Today’s guest on This Chick Reads is Jenny Oliver. We met lovely Jenny on twitter short before she launched her debut ‘The Parisian Christmas Bake Off’ and are thrilled to welcome her on our blog. Today she’s here to talk about what else, then Christmas:) Thank you for being with us Jenny, and guys stayed tuned. We’ll be reviewing ‘The Parisian Christmas Bake Off’ tomorrow. Off to you now Jenny.
To be honest, there were too many things that I want, and of course none that I really need, for me to reel off my shopping list of desires for this blog. But the question did make me think about the art of present buying.
For as long as I can remember a Christmas list has been required of me. My mum would tell us when it was needed by, and me and my sisters would set to work thinking of everything we’d seen in Toys R Us. But it’s hard writing a list! (NB. For point of this blog, spirit and essence of Christmas ruined by ruthless commercialism aside here.) And when we once just wrote ‘lots of nice things’ our lists were pretty quickly sent back our way.
On the lead up to Christmas I remember one of my sisters showing me the crumpled lists in my mum’s bag and we had to stop ourselves from peeking at what had been crossed off and what remained unticked. This sounds very unfestive, I know, but there was something really exciting about it – would we look, would we not? Over the years our lists became something of an art. I have a vague memory of actually laminating one of them and my sisters would elaborately decorate theirs or cut patterns in the edges. The lists went from vague – mine – to very specific – my oldest sister’s. And with the advent of computers hers became even more to the point with links and pictures to everything her heart desired. Similarly no longer were they on scraps of paper but A4 printouts or emailed to one another with annotations and additions for when nephews/ grandchildren were born. It’s a rigorous process but, without fail, everyone’s to this day still says ‘lots of nice things’ on the bottom of it.
It’s this sentence that I see almost as a challenge. In some sense, going ‘off-list’ feels like the only way to give a proper gift. The list itself, while clearly being what the person wants, could be seen to show what they don’t yet know that they want. And, perhaps, it’s the present buyer’s job to nail just what that is. This is where I straddle the two sides of the present buying population – the Listers and the Non-Listers. The people who think the list is a must to those who think it quite possibly the most hideous invention in the world (ignoring those, like my husband, who say that they don’t know what they want and just buy them a book. Who’s list, I have to confess when the call comes, I write for him.) I am torn, divided, split between a romantic ideal of skipping down a Victorian alley, all sorts of beautifully wrapped goodies clutched in my arms, and the much more practical option of not wasting any money on pointless presents and buying exactly what the recipient wants. So, after much internal debate, this year I am going to try to do both – go half off list and half on. I’ll buy one present I think they’ll like and one I have a website link to (including size, colour etc) and know they’ll like. But there’s no doubt in my mind that it’s the nicest thing seeing someone’s face when they unwrap something they weren’t expecting and truly seem to like it.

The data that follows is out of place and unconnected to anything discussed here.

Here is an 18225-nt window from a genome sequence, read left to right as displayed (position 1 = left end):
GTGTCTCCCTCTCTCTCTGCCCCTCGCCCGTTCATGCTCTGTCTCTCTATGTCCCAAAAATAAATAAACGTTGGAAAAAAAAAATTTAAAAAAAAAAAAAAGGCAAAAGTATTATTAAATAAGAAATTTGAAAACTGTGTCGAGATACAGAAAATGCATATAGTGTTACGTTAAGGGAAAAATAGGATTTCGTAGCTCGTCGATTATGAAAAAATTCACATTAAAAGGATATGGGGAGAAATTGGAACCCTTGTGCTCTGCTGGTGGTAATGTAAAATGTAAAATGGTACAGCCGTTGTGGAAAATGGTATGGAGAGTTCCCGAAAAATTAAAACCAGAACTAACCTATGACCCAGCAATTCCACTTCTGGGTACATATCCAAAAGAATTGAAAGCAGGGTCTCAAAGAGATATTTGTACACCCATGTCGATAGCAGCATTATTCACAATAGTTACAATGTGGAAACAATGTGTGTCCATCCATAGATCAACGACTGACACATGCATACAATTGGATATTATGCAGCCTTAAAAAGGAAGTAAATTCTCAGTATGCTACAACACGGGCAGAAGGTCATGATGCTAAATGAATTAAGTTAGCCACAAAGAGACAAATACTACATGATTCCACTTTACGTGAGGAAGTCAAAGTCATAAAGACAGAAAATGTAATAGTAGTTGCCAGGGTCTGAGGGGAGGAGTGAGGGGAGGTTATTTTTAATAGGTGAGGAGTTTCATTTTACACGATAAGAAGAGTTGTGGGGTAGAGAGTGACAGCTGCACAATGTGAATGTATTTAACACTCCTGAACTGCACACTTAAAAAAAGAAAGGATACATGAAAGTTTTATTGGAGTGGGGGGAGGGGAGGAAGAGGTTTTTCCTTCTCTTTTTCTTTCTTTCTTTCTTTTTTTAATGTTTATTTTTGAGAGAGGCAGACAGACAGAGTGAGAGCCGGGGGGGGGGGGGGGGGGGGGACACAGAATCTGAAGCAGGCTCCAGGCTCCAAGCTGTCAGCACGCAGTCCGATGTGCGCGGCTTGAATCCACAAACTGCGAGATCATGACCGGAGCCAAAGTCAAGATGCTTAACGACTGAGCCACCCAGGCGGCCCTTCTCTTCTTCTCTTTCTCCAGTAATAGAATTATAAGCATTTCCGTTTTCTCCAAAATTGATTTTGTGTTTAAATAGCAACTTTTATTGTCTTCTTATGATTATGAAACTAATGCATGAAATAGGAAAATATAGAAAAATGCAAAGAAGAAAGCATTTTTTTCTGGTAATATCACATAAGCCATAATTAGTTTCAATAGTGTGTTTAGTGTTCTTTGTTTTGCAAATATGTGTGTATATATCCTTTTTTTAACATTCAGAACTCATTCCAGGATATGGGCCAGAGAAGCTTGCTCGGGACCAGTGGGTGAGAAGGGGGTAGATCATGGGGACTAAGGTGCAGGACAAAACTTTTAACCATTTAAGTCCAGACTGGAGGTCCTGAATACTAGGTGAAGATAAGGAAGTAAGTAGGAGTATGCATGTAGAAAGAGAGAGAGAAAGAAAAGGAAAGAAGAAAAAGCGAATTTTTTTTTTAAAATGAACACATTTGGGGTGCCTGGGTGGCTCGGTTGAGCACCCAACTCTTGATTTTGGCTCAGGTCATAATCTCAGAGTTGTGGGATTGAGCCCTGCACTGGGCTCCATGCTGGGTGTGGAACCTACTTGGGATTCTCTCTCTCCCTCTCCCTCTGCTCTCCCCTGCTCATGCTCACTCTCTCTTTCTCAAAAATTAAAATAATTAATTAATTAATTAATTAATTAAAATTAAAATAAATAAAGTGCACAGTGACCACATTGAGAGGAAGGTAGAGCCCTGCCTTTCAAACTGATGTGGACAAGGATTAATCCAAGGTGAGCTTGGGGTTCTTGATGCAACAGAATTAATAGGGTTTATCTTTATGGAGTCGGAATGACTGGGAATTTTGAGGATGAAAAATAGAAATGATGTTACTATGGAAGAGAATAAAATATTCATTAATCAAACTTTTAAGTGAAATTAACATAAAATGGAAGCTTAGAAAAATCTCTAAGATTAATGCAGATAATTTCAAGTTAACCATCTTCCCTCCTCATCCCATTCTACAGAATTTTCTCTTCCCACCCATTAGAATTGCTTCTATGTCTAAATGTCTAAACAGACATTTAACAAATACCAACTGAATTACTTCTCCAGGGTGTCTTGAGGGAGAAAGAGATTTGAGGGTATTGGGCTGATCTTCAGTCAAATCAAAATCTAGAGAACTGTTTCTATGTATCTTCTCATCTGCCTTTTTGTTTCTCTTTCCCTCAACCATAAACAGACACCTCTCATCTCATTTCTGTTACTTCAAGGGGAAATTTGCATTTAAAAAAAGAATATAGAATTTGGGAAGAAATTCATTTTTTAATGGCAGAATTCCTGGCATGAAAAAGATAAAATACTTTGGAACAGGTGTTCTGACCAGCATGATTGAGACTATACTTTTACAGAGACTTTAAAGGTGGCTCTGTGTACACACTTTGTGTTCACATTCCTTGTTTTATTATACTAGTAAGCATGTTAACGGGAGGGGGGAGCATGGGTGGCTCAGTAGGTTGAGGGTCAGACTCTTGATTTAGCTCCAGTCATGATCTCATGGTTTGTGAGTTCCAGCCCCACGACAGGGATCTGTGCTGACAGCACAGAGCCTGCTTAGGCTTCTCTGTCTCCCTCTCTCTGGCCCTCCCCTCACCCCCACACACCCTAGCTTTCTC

My friend though told me of another way, which goes someway to bridging the gap between the Listers and Non-Listers. A list she gave her husband a couple of Christmases ago that simply said things like: something that will make me smile, something that will make me cleverer, something that will make me feel sexy, something that will make me laugh. I have no idea whether it worked or not but the idea I thought was pretty lovely.
So, with that in mind, I would like things that make me smile for Christmas. Moments that are shared with all my family and make us laugh, food that tastes of everything festive and makes me feel happily fat, a frosty walk, a bit of rubbish TV, a ramshackle Christmas tree and, of course, lots of nice things.
Hope you all get something that makes you smile, too. Jen x
About Jenny Oliver
Jenny Oliver wrote her first book on holiday when she was ten years old. Illustrated with cut-out supermodels from her sister’s Vogue, it was an epic, sweeping love story not so loosely based on Dynasty.
Since then Jenny has gone on to get an English degree, a Masters, and a job in publishing that’s taught her what it takes to write a novel (without the help of the supermodels). She wrote The Parisian Christmas Bake Off on the beach in a sea-soaked, sand-covered notebook. This time the inspiration was her addiction to macaroons, the belief she can cook them and an all-consuming love of Christmas. When the decorations go up in October, that’s fine with her! Follow her on Twitter @JenOliverBooks